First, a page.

Rural communities often face inequitable access to primary health care. Primary care is associated with positive health outcomes, but people who live in rural areas experience barriers such as transportation and a limited supply of providers that limit access. 65% of areas with a shortage of primary care professionals are in rural counties – impacting over 32 million people living in those areas.1 People of color living in rural areas are less likely to have a personal doctor, and Black and Indigenous people are more likely to report having multiple chronic health conditions.2
UnitedHealthcare Community Plan of Kansas is working to address barriers to care in rural communities by providing a $100,000 grant to contribute to the creation of a new mobile health unit with Salina Family Healthcare Center, a Federally Qualified Health Center (FQHC) based in Saline County. Salina Family Healthcare Center has provided comprehensive, integrated primary care services for over 40 years and was founded with a special focus on serving rural communities in the area.
The goal of the new mobile health unit is to increase outreach and availability of services for rural residents in Saline and seven surrounding counties. The ADA-accessible unit includes an exam room, as well as medical and technology equipment supplied by UnitedHealthcare. In addition to providing basic medical care, the vehicle will be used to support people with chronic diseases, including diabetes and COPD. The team plans to use the vehicle for outreach to connect community members with resources and address needs related to social drivers of health.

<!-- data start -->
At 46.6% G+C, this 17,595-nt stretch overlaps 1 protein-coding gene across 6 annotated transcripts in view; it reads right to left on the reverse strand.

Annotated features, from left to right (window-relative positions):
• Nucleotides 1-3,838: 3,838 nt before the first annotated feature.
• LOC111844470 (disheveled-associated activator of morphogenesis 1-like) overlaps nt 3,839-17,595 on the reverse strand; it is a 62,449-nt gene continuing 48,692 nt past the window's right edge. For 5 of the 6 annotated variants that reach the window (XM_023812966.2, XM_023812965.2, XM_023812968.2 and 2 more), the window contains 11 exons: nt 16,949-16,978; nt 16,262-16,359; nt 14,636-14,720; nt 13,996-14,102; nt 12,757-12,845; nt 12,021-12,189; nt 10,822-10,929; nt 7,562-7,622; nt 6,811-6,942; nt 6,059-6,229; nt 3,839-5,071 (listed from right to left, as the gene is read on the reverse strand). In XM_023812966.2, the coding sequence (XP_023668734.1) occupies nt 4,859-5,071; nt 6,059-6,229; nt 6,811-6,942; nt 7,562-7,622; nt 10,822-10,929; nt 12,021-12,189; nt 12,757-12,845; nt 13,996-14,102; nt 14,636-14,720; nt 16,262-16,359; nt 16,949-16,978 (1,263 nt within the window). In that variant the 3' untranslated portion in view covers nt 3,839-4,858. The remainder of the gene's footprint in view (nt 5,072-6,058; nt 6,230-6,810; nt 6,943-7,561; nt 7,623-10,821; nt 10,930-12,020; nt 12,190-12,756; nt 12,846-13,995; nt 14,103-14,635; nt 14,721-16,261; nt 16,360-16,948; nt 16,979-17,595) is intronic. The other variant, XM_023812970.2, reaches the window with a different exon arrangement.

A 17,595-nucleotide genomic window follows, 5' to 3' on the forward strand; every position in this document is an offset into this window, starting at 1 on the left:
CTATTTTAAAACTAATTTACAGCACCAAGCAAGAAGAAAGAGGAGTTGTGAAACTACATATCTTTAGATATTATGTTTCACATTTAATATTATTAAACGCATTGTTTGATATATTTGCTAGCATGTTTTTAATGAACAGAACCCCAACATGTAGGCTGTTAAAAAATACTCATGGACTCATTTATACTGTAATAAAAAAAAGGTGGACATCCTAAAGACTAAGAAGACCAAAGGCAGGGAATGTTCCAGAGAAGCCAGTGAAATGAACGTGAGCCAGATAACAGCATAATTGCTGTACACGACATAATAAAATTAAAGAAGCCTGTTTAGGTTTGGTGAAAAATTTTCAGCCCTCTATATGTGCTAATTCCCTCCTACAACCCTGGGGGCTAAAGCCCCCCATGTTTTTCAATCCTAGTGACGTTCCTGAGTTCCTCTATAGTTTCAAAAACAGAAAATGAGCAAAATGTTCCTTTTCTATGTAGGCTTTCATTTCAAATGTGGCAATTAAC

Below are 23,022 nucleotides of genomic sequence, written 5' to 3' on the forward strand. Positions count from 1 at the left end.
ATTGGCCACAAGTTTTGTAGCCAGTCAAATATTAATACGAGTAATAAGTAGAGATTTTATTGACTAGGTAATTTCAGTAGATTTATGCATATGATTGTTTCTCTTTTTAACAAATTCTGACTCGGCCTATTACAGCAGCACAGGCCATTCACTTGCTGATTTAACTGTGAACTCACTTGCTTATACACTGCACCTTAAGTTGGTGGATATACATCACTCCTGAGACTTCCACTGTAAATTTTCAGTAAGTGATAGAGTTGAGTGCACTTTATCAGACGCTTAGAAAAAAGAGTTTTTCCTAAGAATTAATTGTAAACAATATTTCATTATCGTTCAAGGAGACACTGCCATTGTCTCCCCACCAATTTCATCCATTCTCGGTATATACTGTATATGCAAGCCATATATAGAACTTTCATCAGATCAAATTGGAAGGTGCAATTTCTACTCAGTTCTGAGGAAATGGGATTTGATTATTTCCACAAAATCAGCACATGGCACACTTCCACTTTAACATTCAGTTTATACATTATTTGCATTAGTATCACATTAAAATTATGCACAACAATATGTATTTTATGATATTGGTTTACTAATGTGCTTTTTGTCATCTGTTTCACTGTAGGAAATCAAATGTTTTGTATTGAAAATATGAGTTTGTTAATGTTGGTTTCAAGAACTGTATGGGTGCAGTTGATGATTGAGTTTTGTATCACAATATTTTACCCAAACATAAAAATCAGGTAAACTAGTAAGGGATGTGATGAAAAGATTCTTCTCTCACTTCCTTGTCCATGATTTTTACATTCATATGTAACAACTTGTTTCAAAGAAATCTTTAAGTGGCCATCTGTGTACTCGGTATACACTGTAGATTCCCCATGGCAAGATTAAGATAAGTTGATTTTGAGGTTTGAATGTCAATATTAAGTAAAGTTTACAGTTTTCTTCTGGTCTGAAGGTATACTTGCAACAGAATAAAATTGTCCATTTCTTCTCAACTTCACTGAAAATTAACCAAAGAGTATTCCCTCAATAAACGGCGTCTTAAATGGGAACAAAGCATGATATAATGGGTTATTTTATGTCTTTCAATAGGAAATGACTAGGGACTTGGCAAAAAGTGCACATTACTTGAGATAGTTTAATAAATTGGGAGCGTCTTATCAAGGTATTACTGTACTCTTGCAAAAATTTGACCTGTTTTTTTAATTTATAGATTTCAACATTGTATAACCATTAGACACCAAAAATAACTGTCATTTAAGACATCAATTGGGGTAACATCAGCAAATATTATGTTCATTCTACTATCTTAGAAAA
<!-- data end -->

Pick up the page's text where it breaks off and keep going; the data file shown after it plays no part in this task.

“Growing up in the area, I have experienced the barriers that prevent rural residents from seeking care,” said Genell Heimer, Community Outreach Supervisor at Salina Family Healthcare Center. “We are excited for the new mobile unit to improve outreach and integration to make health care more accessible for people living in rural communities. We are excited that we will increase our capacity to improve health outcomes by addressing disparities and assisting people where they live and work.”
The new mobile unit aims to create more equitable access to care and reduce health disparities for Kansans by bringing health care directly to rural communities. With reduced transportation barriers, more people in rural areas will be connected to resources and care.